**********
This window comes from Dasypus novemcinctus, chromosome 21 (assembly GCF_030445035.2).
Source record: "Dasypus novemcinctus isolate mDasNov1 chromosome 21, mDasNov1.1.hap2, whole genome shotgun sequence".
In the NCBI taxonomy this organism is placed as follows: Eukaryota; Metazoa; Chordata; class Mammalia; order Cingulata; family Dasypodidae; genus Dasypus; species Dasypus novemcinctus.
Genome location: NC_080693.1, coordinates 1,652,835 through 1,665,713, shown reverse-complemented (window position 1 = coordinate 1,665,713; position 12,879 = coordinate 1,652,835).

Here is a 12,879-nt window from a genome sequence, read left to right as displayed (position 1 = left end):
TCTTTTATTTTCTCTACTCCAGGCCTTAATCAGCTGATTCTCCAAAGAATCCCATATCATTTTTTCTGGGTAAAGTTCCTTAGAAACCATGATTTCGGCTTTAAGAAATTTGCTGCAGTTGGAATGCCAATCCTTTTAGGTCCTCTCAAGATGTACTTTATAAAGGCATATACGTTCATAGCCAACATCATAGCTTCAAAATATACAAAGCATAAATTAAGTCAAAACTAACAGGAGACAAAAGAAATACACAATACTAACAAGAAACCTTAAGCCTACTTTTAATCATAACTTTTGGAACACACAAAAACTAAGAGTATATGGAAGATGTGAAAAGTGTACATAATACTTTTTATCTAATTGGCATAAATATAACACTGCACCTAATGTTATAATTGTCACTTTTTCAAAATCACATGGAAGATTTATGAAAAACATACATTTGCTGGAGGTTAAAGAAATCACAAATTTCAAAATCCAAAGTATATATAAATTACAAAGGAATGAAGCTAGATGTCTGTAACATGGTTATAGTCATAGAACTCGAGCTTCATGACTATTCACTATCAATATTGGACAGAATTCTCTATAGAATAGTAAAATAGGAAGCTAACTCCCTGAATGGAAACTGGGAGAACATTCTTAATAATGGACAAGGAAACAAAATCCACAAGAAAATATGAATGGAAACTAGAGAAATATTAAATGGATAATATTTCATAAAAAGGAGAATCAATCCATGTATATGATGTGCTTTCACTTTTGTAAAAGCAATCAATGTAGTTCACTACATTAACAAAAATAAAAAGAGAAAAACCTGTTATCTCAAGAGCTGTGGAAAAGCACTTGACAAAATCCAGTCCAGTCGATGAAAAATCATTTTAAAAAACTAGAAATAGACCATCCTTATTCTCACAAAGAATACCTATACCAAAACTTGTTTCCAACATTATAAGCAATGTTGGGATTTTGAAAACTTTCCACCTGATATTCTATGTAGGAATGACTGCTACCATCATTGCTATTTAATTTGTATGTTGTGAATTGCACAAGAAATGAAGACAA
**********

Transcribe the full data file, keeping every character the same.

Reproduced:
This window comes from Dasypus novemcinctus, chromosome 21 (assembly GCF_030445035.2).
Source record: "Dasypus novemcinctus isolate mDasNov1 chromosome 21, mDasNov1.1.hap2, whole genome shotgun sequence".
In the NCBI taxonomy this organism is placed as follows: Eukaryota; Metazoa; Chordata; class Mammalia; order Cingulata; family Dasypodidae; genus Dasypus; species Dasypus novemcinctus.
Genome location: NC_080693.1, coordinates 1,652,835 through 1,665,713, shown reverse-complemented (window position 1 = coordinate 1,665,713; position 12,879 = coordinate 1,652,835).

Here is a 12,879-nt window from a genome sequence, read left to right as displayed (position 1 = left end):
TCTTTTATTTTCTCTACTCCAGGCCTTAATCAGCTGATTCTCCAAAGAATCCCATATCATTTTTTCTGGGTAAAGTTCCTTAGAAACCATGATTTCGGCTTTAAGAAATTTGCTGCAGTTGGAATGCCAATCCTTTTAGGTCCTCTCAAGATGTACTTTATAAAGGCATATACGTTCATAGCCAACATCATAGCTTCAAAATATACAAAGCATAAATTAAGTCAAAACTAACAGGAGACAAAAGAAATACACAATACTAACAAGAAACCTTAAGCCTACTTTTAATCATAACTTTTGGAACACACAAAAACTAAGAGTATATGGAAGATGTGAAAAGTGTACATAATACTTTTTATCTAATTGGCATAAATATAACACTGCACCTAATGTTATAATTGTCACTTTTTCAAAATCACATGGAAGATTTATGAAAAACATACATTTGCTGGAGGTTAAAGAAATCACAAATTTCAAAATCCAAAGTATATATAAATTACAAAGGAATGAAGCTAGATGTCTGTAACATGGTTATAGTCATAGAACTCGAGCTTCATGACTATTCACTATCAATATTGGACAGAATTCTCTATAGAATAGTAAAATAGGAAGCTAACTCCCTGAATGGAAACTGGGAGAACATTCTTAATAATGGACAAGGAAACAAAATCCACAAGAAAATATGAATGGAAACTAGAGAAATATTAAATGGATAATATTTCATAAAAAGGAGAATCAATCCATGTATATGATGTGCTTTCACTTTTGTAAAAGCAATCAATGTAGTTCACTACATTAACAAAAATAAAAAGAGAAAAACCTGTTATCTCAAGAGCTGTGGAAAAGCACTTGACAAAATCCAGTCCAGTCGATGAAAAATCATTTTAAAAAACTAGAAATAGACCATCCTTATTCTCACAAAGAATACCTATACCAAAACTTGTTTCCAACATTATAAGCAATGTTGGGATTTTGAAAACTTTCCACCTGATATTCTATGTAGGAATGACTGCTACCATCATTGCTATTTAATTTGTATGTTGTGAATTGCACAAGAAATGAAGACAA